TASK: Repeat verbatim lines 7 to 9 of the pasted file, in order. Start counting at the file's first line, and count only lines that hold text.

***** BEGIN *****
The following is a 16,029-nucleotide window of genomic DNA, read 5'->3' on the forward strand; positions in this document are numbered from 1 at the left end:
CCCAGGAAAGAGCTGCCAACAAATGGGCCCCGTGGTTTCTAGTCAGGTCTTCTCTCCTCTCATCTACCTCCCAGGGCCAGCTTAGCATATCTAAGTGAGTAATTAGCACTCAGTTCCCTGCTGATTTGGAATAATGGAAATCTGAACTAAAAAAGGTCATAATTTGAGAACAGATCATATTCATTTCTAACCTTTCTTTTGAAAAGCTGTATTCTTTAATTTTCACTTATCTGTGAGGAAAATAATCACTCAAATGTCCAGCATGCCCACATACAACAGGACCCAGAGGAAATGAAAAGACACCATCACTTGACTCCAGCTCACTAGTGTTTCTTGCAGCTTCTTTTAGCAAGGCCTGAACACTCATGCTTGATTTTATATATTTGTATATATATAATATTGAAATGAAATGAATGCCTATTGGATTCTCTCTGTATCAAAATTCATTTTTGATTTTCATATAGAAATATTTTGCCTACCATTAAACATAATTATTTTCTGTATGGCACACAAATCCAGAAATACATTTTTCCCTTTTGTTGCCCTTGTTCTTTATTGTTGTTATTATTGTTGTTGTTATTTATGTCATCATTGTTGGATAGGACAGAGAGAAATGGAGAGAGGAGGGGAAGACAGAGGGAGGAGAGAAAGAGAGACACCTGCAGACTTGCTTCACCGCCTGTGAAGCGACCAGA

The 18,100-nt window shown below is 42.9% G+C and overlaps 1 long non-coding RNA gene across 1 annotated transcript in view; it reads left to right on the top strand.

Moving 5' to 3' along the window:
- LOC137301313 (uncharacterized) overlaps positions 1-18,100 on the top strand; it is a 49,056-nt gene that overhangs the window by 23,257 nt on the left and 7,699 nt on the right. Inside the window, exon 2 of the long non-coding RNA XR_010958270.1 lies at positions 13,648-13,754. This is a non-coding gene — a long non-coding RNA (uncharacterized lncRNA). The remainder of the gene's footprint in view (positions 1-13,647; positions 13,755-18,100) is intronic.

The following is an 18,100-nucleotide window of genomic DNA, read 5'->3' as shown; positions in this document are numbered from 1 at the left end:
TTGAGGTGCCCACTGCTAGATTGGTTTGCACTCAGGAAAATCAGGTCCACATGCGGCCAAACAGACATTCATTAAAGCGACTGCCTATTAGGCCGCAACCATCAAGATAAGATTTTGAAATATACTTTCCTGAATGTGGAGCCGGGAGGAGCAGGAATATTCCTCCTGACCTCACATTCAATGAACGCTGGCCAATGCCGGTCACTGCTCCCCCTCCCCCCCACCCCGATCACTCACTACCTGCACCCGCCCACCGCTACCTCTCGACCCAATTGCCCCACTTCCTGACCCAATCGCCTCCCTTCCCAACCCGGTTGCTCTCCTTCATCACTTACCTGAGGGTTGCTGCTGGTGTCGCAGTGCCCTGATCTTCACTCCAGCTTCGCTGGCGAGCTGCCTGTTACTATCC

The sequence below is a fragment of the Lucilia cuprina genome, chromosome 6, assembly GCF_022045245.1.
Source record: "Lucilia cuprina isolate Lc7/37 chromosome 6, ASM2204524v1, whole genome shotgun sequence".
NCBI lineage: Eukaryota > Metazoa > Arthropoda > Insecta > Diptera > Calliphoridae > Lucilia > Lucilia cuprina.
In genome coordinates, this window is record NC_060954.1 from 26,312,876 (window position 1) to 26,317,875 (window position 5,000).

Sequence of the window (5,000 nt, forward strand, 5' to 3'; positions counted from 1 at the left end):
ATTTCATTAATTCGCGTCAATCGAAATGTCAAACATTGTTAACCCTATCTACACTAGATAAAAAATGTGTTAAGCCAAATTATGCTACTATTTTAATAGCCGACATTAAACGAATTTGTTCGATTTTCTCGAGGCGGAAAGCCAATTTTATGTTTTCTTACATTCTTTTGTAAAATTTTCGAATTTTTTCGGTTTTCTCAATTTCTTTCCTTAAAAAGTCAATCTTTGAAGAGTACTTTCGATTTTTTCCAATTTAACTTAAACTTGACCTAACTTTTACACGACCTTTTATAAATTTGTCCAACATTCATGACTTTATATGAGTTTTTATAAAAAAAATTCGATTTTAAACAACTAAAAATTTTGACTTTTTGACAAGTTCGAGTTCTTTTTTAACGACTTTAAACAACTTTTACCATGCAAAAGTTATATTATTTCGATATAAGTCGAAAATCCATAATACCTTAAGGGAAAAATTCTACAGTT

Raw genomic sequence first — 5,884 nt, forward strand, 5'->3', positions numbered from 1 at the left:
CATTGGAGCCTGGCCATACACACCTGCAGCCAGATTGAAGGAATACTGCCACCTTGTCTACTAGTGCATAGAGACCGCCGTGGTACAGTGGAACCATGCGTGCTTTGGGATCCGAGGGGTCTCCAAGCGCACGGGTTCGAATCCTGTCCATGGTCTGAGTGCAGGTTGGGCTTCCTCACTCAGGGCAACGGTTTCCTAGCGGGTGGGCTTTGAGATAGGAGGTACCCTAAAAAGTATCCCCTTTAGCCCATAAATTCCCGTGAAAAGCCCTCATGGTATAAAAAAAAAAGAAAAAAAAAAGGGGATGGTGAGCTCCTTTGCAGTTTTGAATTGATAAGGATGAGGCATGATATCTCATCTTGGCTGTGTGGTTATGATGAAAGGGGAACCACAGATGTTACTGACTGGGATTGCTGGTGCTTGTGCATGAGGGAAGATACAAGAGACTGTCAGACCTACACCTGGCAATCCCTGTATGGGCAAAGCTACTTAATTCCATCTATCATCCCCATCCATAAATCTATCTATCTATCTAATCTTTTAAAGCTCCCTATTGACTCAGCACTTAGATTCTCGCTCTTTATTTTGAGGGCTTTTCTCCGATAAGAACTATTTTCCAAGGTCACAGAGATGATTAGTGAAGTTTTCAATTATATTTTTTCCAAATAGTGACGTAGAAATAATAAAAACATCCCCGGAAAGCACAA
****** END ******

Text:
TTGAGGTGCCCACTGCTAGATTGGTTTGCACTCAGGAAAATCAGGTCCACATGCGGCCAAACAGACATTCATTAAAGCGACTGCCTATTAGGCCGCAACCATCAAGATAAGATTTTGAAATATACTTTCCTGAATGTGGAGCCGGGAGGAGCAGGAATATTCCTCCTGACCTCACATTCAATGAACGCTGGCCAATGCCGGTCACTGCTCCCCCTCCCCCCCACCCCGATCACTCACTACCTGCACCCGCCCACCGCTACCTCTCGACCCAATTGCCCCACTTCCTGACCCAATCGCCTCCCTTCCCAACCCGGTTGCTCTCCTTCATCACTTACCTGAGGGTTGCTGCTGGTGTCGCAGTGCCCTGATCTTCACTCCAGCTTCGCTGGCGAGCTGCCTGTTACTATCC

The sequence below is a fragment of the Lucilia cuprina genome, chromosome 6, assembly GCF_022045245.1.
Source record: "Lucilia cuprina isolate Lc7/37 chromosome 6, ASM2204524v1, whole genome shotgun sequence".